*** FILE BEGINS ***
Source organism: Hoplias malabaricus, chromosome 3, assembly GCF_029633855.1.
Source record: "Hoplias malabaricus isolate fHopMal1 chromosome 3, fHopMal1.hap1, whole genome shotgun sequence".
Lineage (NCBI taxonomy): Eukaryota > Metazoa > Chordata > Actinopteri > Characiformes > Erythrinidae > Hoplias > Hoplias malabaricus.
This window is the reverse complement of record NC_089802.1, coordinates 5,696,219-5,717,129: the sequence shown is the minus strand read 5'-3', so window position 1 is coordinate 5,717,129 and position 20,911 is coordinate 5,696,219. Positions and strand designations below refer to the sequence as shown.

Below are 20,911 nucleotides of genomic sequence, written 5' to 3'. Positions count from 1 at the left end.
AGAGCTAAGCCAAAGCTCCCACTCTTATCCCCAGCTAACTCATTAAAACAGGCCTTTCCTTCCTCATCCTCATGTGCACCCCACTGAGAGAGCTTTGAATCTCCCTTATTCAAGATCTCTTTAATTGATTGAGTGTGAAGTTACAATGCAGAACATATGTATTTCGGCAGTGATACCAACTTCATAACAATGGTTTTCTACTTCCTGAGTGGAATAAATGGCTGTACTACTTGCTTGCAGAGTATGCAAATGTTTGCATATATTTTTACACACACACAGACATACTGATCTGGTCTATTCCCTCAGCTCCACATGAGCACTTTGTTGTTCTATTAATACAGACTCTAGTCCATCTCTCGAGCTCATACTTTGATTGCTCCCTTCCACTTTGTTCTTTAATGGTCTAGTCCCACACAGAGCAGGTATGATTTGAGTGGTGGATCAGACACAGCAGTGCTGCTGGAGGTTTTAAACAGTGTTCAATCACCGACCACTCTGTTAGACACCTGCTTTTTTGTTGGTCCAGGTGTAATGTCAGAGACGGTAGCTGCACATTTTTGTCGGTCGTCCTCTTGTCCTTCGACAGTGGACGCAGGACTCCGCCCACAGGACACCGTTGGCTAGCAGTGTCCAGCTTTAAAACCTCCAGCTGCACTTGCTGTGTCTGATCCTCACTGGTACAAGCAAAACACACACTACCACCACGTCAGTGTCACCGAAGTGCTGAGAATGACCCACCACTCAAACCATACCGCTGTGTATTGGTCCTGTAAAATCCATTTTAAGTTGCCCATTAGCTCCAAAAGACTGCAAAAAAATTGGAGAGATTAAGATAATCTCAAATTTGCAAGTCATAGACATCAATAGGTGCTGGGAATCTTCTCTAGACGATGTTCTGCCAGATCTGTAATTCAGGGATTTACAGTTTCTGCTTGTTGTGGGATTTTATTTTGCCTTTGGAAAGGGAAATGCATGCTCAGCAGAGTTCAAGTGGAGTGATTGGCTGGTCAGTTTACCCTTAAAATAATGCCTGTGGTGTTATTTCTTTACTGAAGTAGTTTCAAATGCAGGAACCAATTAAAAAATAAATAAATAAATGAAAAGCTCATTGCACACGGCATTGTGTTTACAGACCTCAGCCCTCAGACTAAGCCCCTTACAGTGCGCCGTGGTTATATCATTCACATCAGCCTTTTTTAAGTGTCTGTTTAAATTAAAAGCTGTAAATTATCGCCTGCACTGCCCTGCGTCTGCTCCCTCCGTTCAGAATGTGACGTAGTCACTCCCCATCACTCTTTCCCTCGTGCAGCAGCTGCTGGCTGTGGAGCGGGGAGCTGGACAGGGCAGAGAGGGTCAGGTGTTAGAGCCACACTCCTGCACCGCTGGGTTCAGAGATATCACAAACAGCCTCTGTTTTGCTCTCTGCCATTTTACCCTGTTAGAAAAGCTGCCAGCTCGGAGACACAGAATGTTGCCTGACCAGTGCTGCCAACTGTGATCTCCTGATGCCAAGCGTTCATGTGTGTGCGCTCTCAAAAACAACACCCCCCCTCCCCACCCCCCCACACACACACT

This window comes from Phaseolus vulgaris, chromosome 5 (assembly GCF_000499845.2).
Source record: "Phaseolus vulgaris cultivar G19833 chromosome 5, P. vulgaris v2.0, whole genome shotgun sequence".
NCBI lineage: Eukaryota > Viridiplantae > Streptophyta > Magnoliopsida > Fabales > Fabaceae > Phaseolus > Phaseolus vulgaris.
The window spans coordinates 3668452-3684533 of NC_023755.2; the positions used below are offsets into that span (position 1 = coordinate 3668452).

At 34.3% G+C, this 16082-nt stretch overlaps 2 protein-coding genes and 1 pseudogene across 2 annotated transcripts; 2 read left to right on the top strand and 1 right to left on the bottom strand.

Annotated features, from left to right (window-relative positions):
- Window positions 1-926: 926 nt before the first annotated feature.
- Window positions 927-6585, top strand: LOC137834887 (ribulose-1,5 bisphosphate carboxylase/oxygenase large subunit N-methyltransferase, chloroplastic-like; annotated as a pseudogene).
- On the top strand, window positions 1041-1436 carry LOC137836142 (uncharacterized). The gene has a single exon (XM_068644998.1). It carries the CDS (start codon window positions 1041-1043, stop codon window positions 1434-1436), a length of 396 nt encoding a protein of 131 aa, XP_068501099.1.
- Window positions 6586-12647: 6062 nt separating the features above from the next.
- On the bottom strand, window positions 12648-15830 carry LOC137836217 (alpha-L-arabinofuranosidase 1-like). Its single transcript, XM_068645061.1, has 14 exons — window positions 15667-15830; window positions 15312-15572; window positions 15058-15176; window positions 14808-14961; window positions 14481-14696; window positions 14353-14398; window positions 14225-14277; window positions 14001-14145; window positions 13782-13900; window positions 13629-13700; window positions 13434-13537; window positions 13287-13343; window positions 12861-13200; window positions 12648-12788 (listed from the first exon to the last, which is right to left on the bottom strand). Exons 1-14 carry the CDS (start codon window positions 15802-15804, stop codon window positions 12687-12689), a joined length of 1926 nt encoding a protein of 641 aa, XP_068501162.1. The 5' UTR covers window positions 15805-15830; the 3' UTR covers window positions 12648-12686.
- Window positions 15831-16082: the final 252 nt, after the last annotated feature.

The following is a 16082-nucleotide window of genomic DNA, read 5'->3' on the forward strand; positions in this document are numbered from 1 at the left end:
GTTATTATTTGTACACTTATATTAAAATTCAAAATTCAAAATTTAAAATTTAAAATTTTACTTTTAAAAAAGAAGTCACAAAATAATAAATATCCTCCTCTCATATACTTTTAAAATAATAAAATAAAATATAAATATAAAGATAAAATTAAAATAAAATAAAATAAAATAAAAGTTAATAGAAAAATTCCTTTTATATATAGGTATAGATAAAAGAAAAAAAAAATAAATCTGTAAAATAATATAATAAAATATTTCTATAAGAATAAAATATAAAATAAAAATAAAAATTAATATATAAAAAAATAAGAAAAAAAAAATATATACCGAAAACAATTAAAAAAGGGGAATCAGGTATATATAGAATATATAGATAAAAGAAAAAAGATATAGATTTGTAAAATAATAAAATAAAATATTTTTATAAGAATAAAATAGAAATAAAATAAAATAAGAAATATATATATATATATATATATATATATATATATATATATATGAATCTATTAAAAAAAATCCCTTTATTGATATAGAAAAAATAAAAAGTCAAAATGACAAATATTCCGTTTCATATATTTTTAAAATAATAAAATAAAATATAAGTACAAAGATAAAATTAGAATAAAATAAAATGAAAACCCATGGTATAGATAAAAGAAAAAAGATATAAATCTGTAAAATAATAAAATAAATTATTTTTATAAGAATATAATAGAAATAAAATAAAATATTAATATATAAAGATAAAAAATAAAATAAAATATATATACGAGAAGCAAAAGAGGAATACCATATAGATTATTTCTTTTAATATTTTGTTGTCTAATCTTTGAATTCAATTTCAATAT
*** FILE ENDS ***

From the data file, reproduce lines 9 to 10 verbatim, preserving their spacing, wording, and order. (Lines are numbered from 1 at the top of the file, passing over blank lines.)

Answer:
NCBI lineage: Eukaryota > Viridiplantae > Streptophyta > Magnoliopsida > Fabales > Fabaceae > Phaseolus > Phaseolus vulgaris.
The window spans coordinates 3668452-3684533 of NC_023755.2; the positions used below are offsets into that span (position 1 = coordinate 3668452).